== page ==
The David Lynch Collection (Optimum): Optimum have collected together two of their previous David Lynch releases alongside their recent Special Edition release of The Elephant Man. This set also includes Inland Empire and Mulholland Drive, although they are only the previously available single disc editions.

Who Saw Her Die (Shameless): A giallo (i.e. an Italian slasher movie) film from 1971 directed by Aldo Lado which involves a couple (George Lazenby and Anita Strindberg) investigating the death of their young child.

X-Men – Series 1 (Liberation Entertainment): A DVD release for the popular animated series based on the Marvel comic, which has long been requested by fans of the show.

If you have any questions about this week’s DVD releases or any upcoming titles then just email me

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DVD & Blu-ray dvd releases

DVD Releases: Monday 18th August 2008


Persepolis (Optimum): Writer and director Marjane Satrapi (along with co-director Vincent Paronnaud) adapted her own graphic novel about growing up during the Iranian Revolution in 1979. Using a striking animated style, it explores her journey living in a theocratic society until she emigrates at the age of 21. A moving and insightful film, filled with healthy doses of humour, it deservedly won the Jury Prize at Cannes last year and was nominated for Best Animated Film at the Oscars.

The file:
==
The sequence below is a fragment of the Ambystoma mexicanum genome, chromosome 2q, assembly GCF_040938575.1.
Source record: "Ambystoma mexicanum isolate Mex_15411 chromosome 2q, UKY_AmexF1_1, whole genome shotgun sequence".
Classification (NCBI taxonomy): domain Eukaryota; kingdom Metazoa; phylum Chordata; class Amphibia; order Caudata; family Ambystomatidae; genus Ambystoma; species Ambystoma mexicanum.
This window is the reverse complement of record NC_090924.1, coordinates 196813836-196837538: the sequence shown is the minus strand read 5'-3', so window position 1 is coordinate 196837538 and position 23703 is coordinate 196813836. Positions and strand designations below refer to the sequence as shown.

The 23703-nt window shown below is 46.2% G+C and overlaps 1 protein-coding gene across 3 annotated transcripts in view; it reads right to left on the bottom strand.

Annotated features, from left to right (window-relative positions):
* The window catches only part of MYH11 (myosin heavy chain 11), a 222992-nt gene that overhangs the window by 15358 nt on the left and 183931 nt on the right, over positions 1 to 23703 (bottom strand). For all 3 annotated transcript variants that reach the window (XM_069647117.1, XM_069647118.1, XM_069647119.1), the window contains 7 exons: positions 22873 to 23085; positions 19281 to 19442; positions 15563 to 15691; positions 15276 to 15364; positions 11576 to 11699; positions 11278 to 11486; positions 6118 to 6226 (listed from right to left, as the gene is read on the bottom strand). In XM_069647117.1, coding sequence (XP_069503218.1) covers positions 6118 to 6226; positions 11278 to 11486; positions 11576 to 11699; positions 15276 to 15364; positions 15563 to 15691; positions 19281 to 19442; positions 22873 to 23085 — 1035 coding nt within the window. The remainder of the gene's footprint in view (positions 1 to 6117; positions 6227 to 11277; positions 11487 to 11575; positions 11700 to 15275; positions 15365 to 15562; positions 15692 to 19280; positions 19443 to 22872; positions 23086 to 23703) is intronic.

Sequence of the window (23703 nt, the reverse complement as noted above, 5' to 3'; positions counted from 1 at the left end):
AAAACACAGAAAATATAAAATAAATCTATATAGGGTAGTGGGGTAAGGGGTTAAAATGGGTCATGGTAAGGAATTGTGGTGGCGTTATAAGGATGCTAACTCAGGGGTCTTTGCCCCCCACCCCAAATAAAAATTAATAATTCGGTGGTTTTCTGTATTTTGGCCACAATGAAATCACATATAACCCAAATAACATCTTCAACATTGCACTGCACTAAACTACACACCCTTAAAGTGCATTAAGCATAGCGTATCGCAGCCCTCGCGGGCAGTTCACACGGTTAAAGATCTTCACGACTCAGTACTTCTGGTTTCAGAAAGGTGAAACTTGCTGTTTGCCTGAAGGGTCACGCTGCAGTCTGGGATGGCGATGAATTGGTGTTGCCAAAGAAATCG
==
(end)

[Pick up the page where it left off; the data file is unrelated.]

Lars and the Real Girl (MGM/Fox): Although the premise of this film might sound odd – a Midwestern loner called Lars buys a sex doll only to treat it as a real person – this actually feels more like an updated Frank Capra movie, with Ryan Gosling playing the introverted title character. There aren’t many laugh out loud moments but there is an amiable charm to the film, which is helped by some fine performances from Gosling, Paul Schneider, Emily Mortimer and Patricia Clarkson. Directed by Craig Gillespie from Nancy Oliver‘s script, which was nominated for an Oscar.


A Town Called Eureka – Season 2 (Universal Playback): Second season of the fantasy series involving a sheriff (Colin Ferguson) in the small town of Eureka, a place where scientific experiments cause innovation or chaos.

Breathing Room (DNC Entertainment): A psychological thriller involving a woman (Alisa Marshall) who finds herself thrown into a desolate room with thirteen strangers before discovering she is the last contestant in a deadly game.